Well, what about the things they can do? What about their strengths? This is exactly what Theo Epstein seemed to say yesterday on the Score when talking about Castro, (the quote is taken from Brett's paraphrasing of his interview on BN),
Hitters have to be themselves; you can’t make them into automatons. If a hitter doesn't feel natural, he can’t hit well. I think there’s a misperception about what we were trying to do with Starlin Castro last year. First, do no harm. But, over time, if you focus on some simple concepts, you can improve a player in the long run. You don’t want to take away Castro’s incredible hand-eye ability, but you can help him in the long by helping him focus on how good he is when he gets a pitch he can drive. I think you’re seeing a lot of progress from Castro this year.
And what Castro is is one heck of an offensive SS. Some of you may remember that one scout told me he saw Hanley Ramirez in him before the season -- if only he could get his head on straight. Well, lo and behold, Castro's head is on straight and is now tied for 2nd among all shortstops in wOBA -- which is my favorite all-encompassing offensive statistic. And who is he tied with? Why Hanley Ramirez, of course.
So what if he doesn't walk? He is among the top offensive shortstops in the game! Why are we sill worried about walks? Castro has started the process of swinging at better pitches, maybe that will translate to walks one day, maybe it won't -- but either way it has helped him become a serious offensive threat while playing average defense at a premium position.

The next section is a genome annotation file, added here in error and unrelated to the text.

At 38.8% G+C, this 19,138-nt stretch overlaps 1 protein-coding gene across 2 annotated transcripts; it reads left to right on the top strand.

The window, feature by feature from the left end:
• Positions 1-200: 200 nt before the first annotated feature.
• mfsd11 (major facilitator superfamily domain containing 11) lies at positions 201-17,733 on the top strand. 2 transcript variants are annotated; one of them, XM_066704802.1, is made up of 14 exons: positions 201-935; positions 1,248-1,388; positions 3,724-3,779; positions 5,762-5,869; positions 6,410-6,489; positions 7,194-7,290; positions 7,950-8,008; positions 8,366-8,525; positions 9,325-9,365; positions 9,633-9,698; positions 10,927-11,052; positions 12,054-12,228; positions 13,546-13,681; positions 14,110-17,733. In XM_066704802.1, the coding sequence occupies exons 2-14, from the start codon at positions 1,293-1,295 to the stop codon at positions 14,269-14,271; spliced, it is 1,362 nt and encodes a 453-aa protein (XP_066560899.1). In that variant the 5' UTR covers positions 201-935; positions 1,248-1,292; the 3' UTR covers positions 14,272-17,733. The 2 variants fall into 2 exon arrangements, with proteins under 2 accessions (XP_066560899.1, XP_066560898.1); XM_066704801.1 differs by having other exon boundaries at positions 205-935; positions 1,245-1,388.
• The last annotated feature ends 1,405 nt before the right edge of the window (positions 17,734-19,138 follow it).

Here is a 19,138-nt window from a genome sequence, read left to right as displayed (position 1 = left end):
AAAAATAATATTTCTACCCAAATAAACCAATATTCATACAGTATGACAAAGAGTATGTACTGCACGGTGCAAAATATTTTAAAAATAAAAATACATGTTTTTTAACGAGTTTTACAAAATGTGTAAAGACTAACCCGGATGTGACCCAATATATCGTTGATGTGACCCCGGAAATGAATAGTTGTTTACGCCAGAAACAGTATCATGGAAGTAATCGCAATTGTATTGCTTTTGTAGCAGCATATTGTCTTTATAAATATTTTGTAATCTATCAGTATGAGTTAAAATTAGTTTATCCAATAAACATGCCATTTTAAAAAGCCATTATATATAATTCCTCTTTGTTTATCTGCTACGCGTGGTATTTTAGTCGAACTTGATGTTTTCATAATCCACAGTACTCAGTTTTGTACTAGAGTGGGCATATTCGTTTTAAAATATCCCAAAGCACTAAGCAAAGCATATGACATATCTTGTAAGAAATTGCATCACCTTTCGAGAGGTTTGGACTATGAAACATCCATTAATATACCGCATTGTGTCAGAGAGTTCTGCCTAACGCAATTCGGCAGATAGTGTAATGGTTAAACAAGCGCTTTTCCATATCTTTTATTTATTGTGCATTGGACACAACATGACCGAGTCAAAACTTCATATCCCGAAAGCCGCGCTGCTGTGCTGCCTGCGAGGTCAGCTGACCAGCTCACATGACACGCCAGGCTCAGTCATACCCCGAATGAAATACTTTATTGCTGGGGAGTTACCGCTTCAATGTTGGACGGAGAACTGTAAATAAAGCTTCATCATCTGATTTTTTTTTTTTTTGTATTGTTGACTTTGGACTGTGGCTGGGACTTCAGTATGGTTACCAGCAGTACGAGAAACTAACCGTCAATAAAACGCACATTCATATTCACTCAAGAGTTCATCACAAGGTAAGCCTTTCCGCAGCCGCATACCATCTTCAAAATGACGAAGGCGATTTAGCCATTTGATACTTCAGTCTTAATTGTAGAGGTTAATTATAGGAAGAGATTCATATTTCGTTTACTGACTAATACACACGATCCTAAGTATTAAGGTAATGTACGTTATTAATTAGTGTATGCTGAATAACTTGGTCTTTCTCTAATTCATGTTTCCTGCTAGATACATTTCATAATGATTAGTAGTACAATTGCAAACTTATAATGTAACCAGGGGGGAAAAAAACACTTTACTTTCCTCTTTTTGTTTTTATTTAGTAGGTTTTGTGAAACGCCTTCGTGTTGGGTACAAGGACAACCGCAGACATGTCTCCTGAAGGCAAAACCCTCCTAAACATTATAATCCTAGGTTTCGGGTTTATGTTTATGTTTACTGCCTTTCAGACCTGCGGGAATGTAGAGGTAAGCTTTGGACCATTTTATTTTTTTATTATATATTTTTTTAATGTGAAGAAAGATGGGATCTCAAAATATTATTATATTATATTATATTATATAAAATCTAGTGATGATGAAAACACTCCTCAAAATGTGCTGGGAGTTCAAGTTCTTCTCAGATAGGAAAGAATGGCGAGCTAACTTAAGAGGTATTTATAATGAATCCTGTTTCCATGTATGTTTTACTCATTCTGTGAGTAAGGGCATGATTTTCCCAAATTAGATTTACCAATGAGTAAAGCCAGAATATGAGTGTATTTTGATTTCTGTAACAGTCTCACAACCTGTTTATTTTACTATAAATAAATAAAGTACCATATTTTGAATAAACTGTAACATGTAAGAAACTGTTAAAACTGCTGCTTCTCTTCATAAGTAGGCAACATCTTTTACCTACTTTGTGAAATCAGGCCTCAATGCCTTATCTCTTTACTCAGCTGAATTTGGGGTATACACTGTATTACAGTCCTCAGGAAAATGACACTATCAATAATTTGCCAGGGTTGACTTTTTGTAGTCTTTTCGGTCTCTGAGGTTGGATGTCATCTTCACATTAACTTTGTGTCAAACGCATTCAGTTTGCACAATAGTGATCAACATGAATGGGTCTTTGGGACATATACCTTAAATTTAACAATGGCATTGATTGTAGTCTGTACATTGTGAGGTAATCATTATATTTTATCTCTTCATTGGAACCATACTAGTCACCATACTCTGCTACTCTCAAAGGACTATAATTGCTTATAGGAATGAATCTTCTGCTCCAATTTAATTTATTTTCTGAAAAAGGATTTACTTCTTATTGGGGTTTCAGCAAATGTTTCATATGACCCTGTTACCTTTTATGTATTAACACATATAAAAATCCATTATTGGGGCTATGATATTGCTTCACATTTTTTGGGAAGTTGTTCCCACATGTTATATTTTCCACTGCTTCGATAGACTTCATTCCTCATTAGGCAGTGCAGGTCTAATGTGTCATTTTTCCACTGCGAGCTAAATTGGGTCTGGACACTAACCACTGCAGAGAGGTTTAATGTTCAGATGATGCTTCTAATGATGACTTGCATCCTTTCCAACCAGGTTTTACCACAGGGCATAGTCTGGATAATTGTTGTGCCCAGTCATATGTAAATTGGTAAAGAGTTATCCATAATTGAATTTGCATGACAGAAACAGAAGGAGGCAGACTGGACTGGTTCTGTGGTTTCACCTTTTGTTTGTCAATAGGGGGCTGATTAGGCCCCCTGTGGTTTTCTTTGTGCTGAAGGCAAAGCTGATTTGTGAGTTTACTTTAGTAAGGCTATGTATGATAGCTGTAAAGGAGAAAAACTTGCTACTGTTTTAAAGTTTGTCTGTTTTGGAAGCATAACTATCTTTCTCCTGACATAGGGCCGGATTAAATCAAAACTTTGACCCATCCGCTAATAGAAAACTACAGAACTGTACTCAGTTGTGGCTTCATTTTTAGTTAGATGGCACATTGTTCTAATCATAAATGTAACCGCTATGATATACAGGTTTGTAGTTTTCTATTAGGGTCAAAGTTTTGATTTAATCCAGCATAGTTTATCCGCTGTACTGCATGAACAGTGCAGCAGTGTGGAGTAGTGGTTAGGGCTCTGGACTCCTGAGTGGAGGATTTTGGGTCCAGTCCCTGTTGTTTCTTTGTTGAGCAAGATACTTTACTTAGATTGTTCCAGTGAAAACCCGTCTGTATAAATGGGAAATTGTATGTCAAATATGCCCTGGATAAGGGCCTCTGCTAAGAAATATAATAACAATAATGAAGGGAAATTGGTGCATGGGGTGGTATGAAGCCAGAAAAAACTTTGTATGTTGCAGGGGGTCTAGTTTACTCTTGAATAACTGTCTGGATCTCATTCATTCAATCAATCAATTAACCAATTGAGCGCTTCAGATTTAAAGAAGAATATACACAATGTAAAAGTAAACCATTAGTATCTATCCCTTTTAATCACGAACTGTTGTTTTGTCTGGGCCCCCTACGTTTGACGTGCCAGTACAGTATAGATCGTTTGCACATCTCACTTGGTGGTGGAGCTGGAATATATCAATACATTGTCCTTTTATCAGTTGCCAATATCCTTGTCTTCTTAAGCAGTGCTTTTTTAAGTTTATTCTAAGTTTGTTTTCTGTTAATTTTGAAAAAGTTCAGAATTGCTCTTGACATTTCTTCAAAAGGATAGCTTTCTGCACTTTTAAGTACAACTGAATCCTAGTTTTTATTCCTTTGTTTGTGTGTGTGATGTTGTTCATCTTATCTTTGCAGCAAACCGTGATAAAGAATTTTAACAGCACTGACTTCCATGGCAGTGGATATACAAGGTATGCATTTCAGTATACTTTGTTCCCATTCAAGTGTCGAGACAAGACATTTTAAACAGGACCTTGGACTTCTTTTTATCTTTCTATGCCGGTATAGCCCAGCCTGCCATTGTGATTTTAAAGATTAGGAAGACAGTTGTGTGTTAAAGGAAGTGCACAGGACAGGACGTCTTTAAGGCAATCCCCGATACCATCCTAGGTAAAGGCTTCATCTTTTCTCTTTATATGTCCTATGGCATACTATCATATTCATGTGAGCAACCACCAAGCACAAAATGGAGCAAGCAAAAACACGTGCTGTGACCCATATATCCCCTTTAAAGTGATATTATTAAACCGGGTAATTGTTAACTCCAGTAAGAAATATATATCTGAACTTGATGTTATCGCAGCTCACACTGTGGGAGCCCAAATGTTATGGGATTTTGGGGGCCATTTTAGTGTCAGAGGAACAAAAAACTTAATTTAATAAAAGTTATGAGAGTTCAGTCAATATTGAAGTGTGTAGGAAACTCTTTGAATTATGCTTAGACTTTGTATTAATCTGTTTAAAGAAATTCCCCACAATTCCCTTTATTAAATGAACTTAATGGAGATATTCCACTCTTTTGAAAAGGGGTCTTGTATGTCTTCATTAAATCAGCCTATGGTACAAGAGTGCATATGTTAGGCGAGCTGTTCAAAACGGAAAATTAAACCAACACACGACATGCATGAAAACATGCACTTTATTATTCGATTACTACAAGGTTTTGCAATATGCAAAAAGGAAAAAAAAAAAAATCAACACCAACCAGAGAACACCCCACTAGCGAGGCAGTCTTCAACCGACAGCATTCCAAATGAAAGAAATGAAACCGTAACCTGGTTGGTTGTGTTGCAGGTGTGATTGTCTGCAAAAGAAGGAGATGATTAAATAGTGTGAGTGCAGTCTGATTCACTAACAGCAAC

Similarly, who cares if Javier Baez may never hit .300? Who cares if he is going to strikeout and be made to look bad at the plate from time to time? If he can hit 30+ bombs with good defense from the 2B position, he will be an asset to the team, even if it isn't in the same way that we like our hitters to be. Not everyone is going to be Anthony Rizzo, Kris Bryant, or Kyle Schwarber when it comes to discipline and a mature overall approach.
I think Baez is having his 2013 Starlin Castro year. He's struggling with a few new concepts he will probably never be great at, but that doesn't mean he can't be a productive ballplayer or that he can't gradually improve them to the point where it can have a subtle, positive affect on his overall game, as it has with Castro.
Not everyone traces the word "wind", some of us prefer draw it.
And who is to say that isn't worth a star?